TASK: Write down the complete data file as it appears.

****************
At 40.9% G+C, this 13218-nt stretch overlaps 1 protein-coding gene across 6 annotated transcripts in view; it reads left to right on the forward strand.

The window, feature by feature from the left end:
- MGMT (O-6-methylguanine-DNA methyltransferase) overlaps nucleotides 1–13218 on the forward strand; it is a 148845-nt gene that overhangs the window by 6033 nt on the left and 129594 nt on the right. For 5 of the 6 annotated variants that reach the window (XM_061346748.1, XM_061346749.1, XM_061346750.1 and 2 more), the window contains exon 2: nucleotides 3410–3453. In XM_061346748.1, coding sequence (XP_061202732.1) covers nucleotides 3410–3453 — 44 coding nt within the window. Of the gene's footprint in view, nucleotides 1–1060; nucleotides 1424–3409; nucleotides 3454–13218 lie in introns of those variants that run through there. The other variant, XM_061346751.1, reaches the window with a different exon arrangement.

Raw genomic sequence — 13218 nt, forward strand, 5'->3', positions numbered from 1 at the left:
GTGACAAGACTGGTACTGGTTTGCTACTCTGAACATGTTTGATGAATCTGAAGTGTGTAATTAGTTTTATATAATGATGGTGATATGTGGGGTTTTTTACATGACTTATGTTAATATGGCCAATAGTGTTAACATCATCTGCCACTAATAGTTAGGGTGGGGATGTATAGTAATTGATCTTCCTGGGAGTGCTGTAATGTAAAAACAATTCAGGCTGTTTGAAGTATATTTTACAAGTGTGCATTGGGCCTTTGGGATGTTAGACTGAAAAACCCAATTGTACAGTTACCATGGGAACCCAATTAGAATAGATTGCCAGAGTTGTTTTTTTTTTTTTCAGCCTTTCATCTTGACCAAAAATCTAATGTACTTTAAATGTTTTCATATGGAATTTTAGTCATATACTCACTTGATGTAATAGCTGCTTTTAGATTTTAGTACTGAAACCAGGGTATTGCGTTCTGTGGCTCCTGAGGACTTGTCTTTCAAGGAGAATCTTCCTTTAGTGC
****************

At 40.9% G+C, this 13218-nt stretch overlaps 1 protein-coding gene across 6 annotated transcripts in view; it reads left to right on the forward strand.

The window, feature by feature from the left end:
- MGMT (O-6-methylguanine-DNA methyltransferase) overlaps nucleotides 1–13218 on the forward strand; it is a 148845-nt gene that overhangs the window by 6033 nt on the left and 129594 nt on the right. For 5 of the 6 annotated variants that reach the window (XM_061346748.1, XM_061346749.1, XM_061346750.1 and 2 more), the window contains exon 2: nucleotides 3410–3453. In XM_061346748.1, coding sequence (XP_061202732.1) covers nucleotides 3410–3453 — 44 coding nt within the window. Of the gene's footprint in view, nucleotides 1–1060; nucleotides 1424–3409; nucleotides 3454–13218 lie in introns of those variants that run through there. The other variant, XM_061346751.1, reaches the window with a different exon arrangement.

Raw genomic sequence — 13218 nt, forward strand, 5'->3', positions numbered from 1 at the left:
GTGACAAGACTGGTACTGGTTTGCTACTCTGAACATGTTTGATGAATCTGAAGTGTGTAATTAGTTTTATATAATGATGGTGATATGTGGGGTTTTTTACATGACTTATGTTAATATGGCCAATAGTGTTAACATCATCTGCCACTAATAGTTAGGGTGGGGATGTATAGTAATTGATCTTCCTGGGAGTGCTGTAATGTAAAAACAATTCAGGCTGTTTGAAGTATATTTTACAAGTGTGCATTGGGCCTTTGGGATGTTAGACTGAAAAACCCAATTGTACAGTTACCATGGGAACCCAATTAGAATAGATTGCCAGAGTTGTTTTTTTTTTTTTCAGCCTTTCATCTTGACCAAAAATCTAATGTACTTTAAATGTTTTCATATGGAATTTTAGTCATATACTCACTTGATGTAATAGCTGCTTTTAGATTTTAGTACTGAAACCAGGGTATTGCGTTCTGTGGCTCCTGAGGACTTGTCTTTCAAGGAGAATCTTCCTTTAGTGC